Josh Norris

All Star Circuit

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Senior Bowl Scout Conversation

Friday, January 29, 2016


Practice tape viewing for day 3 at the Senior Bowl fell through. I am bummed too.


Rather than extrapolate off the live practice action, I want to take a slightly different approach. Try something new.


Via all types of media members, from the top to the bottom, you hear from anonymous scouts and executives. We all know some of these “conversations” do not actually take place (fabricated is one word I might use), however, the results are consumed.


I do not talk to many NFL employed evaluators, perhaps partially by choice, but likely not. My overall focus is on my work, my evaluations and my process. There are plenty of minds outside of the NFL I trust (Matt Waldman, Matt Harmon, Lance Zierlein, Dane Brugler, Sigmund Bloom, Zach Whitman and many others), and each offers a different look or approach that I find refreshing and am learning to absorb.


For those of us outside the NFL, our evaluations can be more pure and football focused. The NFL would call them incomplete.


After I interned with an NFL team’s scouting department and spent the 2011 NFL Draft in an actual draft room, all I wanted to do was be an NFL scout. That did not work out. For the next two years the goal was to emulate an NFL scout or NFL team using this platform.


That is impossible, and it took time to learn.


Since that lightbulb moment my approach to the process has shifted; who I seek out and take time to read, questioning if a statement is clouded or shaped by an NFL source, opening up to other styles of evaluations and much more. But above all, I realized I am not a scout. I am not a report writer who travels to campuses to uncover layers of information on 21 and 22 year olds. I do not have the resources to interview nearly 750 prospects, if not more, every single year. I cannot consult a team doctor to hear how an injury should impact an evaluation, or consult a psychologist who skyped in during Combine sessions in the hopes of understanding a human being more effectively in 30 minutes.


Very little information about prospects actually makes it to public consumption. But that one to five percent of actual info is blown up to exaggerated proportions and then ripped apart in the form of dissection and judgment. Many of you will disagree, but I firmly believe we do not have the necessary information to critique these prospects as people, but it happens every year. As Sigmund Bloom has put it, people don’t like seeing what is inside the sausage or how it is actually made.


Hopefully that did not come across as a rant. It was not intended to. A similar conversation sprouted while sitting with, humorous enough, a couple NFL scouts in the stands of Ladd Peebles Stadium during one Senior Bowl Practice, so it is fresh in my mind.


These conversations and interactions can be tricky. Usually it starts with knowing just one of the scouts, and he or she introducing you to his/her peers who obviously do not trust an “outsider.” Not maliciously, but a natural skepticism is there. How could it not when media members are in the stands eavesdropping on conversations and tweeting out the noteworthy bits? There are fewer jokes, longer periods of silence, more note taking. “Winning” them over might be a bit of a strong term, however, something similar needs to happen in order for the conversation to progress.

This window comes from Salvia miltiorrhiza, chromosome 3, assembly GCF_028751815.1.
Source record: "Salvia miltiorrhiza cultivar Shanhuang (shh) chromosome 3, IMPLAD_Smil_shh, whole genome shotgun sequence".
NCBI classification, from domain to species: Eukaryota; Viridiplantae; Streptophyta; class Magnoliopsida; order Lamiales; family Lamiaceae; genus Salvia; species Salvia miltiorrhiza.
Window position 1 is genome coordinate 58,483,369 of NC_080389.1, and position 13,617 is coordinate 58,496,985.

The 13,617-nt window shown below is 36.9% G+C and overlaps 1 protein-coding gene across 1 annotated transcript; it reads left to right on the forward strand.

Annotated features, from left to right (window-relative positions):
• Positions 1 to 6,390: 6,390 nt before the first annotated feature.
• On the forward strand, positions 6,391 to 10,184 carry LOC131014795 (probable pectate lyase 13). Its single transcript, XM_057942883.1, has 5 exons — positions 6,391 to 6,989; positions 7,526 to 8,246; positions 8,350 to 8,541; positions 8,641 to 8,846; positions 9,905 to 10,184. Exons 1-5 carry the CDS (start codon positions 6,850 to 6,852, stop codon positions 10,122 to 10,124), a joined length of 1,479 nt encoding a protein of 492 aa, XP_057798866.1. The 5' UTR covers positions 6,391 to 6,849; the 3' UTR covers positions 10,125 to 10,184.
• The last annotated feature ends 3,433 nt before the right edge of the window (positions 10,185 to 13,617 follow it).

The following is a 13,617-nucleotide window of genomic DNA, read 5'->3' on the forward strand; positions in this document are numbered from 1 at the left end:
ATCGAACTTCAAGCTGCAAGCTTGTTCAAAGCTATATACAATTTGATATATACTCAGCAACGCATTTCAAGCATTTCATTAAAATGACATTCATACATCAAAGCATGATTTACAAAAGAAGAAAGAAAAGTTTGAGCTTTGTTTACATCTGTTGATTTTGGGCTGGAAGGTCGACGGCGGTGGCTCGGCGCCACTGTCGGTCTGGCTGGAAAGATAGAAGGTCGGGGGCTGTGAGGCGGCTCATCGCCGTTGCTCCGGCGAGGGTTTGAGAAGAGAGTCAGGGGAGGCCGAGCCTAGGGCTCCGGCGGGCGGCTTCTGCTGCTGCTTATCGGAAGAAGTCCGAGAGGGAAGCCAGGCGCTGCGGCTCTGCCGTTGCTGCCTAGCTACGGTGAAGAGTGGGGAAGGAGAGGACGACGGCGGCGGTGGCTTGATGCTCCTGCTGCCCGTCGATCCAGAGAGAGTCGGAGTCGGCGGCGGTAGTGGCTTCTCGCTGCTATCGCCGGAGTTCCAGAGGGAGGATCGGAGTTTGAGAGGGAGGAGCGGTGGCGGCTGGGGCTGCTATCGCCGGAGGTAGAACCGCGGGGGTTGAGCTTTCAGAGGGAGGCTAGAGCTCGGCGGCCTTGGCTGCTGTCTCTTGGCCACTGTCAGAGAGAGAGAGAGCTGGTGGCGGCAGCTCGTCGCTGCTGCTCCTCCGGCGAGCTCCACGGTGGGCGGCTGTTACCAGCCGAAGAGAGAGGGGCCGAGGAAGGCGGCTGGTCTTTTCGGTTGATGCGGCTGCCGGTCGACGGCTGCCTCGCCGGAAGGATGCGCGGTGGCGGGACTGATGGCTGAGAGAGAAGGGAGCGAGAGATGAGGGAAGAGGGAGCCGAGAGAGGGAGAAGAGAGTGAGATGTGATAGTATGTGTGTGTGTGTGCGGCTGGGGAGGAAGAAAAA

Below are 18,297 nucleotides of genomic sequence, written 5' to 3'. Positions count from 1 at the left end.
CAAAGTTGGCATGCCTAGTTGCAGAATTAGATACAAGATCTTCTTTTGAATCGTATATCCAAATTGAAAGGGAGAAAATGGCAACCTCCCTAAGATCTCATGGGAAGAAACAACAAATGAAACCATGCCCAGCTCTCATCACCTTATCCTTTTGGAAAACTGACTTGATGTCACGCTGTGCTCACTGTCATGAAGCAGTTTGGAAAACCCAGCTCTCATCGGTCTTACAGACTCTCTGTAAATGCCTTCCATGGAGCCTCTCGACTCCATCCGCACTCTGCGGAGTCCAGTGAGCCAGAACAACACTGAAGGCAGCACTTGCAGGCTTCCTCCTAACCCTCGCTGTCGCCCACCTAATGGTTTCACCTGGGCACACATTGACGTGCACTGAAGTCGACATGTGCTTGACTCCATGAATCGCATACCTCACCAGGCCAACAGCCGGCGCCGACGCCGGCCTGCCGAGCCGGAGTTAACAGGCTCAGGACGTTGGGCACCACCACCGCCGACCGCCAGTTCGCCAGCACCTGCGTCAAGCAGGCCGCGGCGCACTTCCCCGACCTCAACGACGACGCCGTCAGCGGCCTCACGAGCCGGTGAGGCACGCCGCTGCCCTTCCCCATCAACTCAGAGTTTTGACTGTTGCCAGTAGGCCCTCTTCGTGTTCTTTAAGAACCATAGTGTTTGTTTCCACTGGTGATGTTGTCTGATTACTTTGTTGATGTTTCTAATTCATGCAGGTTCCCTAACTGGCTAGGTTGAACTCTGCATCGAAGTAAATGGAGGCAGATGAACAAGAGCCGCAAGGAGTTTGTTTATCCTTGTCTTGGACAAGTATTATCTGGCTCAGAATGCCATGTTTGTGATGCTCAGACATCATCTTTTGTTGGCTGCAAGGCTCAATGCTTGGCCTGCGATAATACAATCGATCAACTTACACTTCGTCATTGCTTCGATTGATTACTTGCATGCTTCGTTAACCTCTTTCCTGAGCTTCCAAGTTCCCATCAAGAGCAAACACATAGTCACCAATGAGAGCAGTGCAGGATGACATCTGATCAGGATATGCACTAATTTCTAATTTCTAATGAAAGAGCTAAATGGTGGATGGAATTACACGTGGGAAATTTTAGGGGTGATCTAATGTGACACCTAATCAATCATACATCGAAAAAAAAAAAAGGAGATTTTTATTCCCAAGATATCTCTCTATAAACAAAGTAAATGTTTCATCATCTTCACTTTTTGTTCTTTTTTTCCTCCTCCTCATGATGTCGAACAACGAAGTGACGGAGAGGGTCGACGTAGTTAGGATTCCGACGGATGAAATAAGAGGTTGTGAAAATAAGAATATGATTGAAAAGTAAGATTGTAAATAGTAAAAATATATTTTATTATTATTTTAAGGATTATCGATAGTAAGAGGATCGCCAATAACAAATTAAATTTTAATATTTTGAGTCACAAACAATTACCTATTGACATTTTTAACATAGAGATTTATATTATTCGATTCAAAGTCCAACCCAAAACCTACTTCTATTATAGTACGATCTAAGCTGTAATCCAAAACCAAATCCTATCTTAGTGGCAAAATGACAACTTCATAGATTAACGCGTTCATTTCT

What did we talk about? I noticed the scouts were watching and taking notes on prospects that obviously did not fit their team, for scheme and/or threshold purposes. So I posed this question, “At what point do you eliminate them from your evaluation process?”


“Not soon enough,” one said. The reason caught me a bit off guard, and I could tell there was some built up frustration behind it. He told me teams worry about what the other 31 clubs are doing or going to do far too much. “If we get our shit right, everyone else’s stuff really doesn’t matter.”


These evaluators explained they are covering their backs by completing the work on players that obviously will not be under consideration for their team, just to have a sense of who the prospects are when another team adds them.


Does my fourth paragraph on NFL scouts make sense now? Talking with NFL personnel people can give a sense of where a player might be projected in the draft, even though that can vary wildly across the NFL, but from a pure football standpoint I am comfortable in my ability, and that of my peers, to purely evaluate football. Those outside the league placing NFL scouts’ evaluations on a pedestal can be comparable to the scouts’ complaint of teams spending too much time worrying about other teams, when that time could be better spent focusing on your own work.


Now to actual football analysis.


I joined the great folks at CSN Philadelphia live from Mobile, AL. This first video focuses on Kansas State OL Cody Whitehair, but the overall question centers around if guards are worthy of a first-round pick. I absolutely think so, and would argue their importance equals that of a left tackle, depending on the opponent.

 

I have flown a bit under the Carson Wentz debate after inserting myself in last year’s quarterback conversation. That realization hit me mid-week, and it will likely continue with Wentz, Jared Goff and Paxton Lynch throughout the process. Wentz was undoubtedly the top quarterback in Mobile, and I shared my brief thoughts in this second video.



Josh Norris is an NFL Draft Analyst for Rotoworld and contributed to the Rams scouting department during training camp of 2010 and the 2011 NFL Draft. He can be found on Twitter .
Email :Josh Norris



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